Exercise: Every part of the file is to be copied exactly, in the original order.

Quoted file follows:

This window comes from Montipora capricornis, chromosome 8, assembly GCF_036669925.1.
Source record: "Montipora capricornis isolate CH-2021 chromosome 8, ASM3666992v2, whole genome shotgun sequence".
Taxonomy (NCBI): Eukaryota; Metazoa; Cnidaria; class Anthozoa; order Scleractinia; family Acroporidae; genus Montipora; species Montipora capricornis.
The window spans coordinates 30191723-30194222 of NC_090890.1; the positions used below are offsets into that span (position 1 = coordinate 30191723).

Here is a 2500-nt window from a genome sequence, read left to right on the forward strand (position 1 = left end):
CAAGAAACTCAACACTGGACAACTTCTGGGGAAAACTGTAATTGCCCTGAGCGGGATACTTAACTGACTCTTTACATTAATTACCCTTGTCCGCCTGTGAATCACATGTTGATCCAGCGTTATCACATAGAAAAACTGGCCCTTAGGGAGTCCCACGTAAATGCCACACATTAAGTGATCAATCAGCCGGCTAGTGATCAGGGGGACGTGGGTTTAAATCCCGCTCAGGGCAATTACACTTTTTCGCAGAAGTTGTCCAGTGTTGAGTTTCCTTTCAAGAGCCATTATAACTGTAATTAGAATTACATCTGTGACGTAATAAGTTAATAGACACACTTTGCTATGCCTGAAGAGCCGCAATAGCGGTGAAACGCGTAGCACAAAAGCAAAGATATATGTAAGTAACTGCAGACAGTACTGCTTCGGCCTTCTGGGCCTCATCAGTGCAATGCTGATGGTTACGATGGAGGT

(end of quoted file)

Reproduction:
This window comes from Montipora capricornis, chromosome 8, assembly GCF_036669925.1.
Source record: "Montipora capricornis isolate CH-2021 chromosome 8, ASM3666992v2, whole genome shotgun sequence".
Taxonomy (NCBI): Eukaryota; Metazoa; Cnidaria; class Anthozoa; order Scleractinia; family Acroporidae; genus Montipora; species Montipora capricornis.
The window spans coordinates 30191723-30194222 of NC_090890.1; the positions used below are offsets into that span (position 1 = coordinate 30191723).

Here is a 2500-nt window from a genome sequence, read left to right on the forward strand (position 1 = left end):
CAAGAAACTCAACACTGGACAACTTCTGGGGAAAACTGTAATTGCCCTGAGCGGGATACTTAACTGACTCTTTACATTAATTACCCTTGTCCGCCTGTGAATCACATGTTGATCCAGCGTTATCACATAGAAAAACTGGCCCTTAGGGAGTCCCACGTAAATGCCACACATTAAGTGATCAATCAGCCGGCTAGTGATCAGGGGGACGTGGGTTTAAATCCCGCTCAGGGCAATTACACTTTTTCGCAGAAGTTGTCCAGTGTTGAGTTTCCTTTCAAGAGCCATTATAACTGTAATTAGAATTACATCTGTGACGTAATAAGTTAATAGACACACTTTGCTATGCCTGAAGAGCCGCAATAGCGGTGAAACGCGTAGCACAAAAGCAAAGATATATGTAAGTAACTGCAGACAGTACTGCTTCGGCCTTCTGGGCCTCATCAGTGCAATGCTGATGGTTACGATGGAGGT